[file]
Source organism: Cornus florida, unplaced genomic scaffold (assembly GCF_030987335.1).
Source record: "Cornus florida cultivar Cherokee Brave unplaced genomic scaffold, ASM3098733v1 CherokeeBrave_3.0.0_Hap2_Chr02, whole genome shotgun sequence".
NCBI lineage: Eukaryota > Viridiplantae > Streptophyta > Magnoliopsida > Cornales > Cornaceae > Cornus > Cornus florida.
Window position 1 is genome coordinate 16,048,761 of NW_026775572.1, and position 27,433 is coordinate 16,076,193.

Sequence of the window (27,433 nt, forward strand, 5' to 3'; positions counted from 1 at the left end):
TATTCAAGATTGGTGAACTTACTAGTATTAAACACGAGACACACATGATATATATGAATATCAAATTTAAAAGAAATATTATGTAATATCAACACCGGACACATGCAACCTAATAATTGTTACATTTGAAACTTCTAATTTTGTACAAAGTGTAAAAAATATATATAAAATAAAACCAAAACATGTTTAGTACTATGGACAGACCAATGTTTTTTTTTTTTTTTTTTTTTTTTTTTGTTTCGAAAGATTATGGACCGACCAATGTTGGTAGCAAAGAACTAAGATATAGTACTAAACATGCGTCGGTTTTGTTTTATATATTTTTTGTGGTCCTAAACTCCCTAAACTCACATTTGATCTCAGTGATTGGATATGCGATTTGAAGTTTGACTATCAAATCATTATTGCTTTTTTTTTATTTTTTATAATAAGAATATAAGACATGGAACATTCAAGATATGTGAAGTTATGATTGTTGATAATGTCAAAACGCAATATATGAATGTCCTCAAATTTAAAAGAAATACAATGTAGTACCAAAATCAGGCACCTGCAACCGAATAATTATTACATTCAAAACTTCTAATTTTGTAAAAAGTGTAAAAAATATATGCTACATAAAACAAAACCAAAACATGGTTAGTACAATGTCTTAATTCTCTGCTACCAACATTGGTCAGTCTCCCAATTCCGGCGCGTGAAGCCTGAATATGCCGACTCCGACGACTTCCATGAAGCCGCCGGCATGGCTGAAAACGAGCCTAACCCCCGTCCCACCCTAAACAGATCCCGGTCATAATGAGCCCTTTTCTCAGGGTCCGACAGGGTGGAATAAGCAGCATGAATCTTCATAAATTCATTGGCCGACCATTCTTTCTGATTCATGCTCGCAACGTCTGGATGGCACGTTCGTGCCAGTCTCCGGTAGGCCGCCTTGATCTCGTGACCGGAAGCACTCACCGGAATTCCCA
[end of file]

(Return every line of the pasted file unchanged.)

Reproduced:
Source organism: Cornus florida, unplaced genomic scaffold (assembly GCF_030987335.1).
Source record: "Cornus florida cultivar Cherokee Brave unplaced genomic scaffold, ASM3098733v1 CherokeeBrave_3.0.0_Hap2_Chr02, whole genome shotgun sequence".
NCBI lineage: Eukaryota > Viridiplantae > Streptophyta > Magnoliopsida > Cornales > Cornaceae > Cornus > Cornus florida.
Window position 1 is genome coordinate 16,048,761 of NW_026775572.1, and position 27,433 is coordinate 16,076,193.

Sequence of the window (27,433 nt, forward strand, 5' to 3'; positions counted from 1 at the left end):
TATTCAAGATTGGTGAACTTACTAGTATTAAACACGAGACACACATGATATATATGAATATCAAATTTAAAAGAAATATTATGTAATATCAACACCGGACACATGCAACCTAATAATTGTTACATTTGAAACTTCTAATTTTGTACAAAGTGTAAAAAATATATATAAAATAAAACCAAAACATGTTTAGTACTATGGACAGACCAATGTTTTTTTTTTTTTTTTTTTTTTTTTTTGTTTCGAAAGATTATGGACCGACCAATGTTGGTAGCAAAGAACTAAGATATAGTACTAAACATGCGTCGGTTTTGTTTTATATATTTTTTGTGGTCCTAAACTCCCTAAACTCACATTTGATCTCAGTGATTGGATATGCGATTTGAAGTTTGACTATCAAATCATTATTGCTTTTTTTTTATTTTTTATAATAAGAATATAAGACATGGAACATTCAAGATATGTGAAGTTATGATTGTTGATAATGTCAAAACGCAATATATGAATGTCCTCAAATTTAAAAGAAATACAATGTAGTACCAAAATCAGGCACCTGCAACCGAATAATTATTACATTCAAAACTTCTAATTTTGTAAAAAGTGTAAAAAATATATGCTACATAAAACAAAACCAAAACATGGTTAGTACAATGTCTTAATTCTCTGCTACCAACATTGGTCAGTCTCCCAATTCCGGCGCGTGAAGCCTGAATATGCCGACTCCGACGACTTCCATGAAGCCGCCGGCATGGCTGAAAACGAGCCTAACCCCCGTCCCACCCTAAACAGATCCCGGTCATAATGAGCCCTTTTCTCAGGGTCCGACAGGGTGGAATAAGCAGCATGAATCTTCATAAATTCATTGGCCGACCATTCTTTCTGATTCATGCTCGCAACGTCTGGATGGCACGTTCGTGCCAGTCTCCGGTAGGCCGCCTTGATCTCGTGACCGGAAGCACTCACCGGAATTCCCA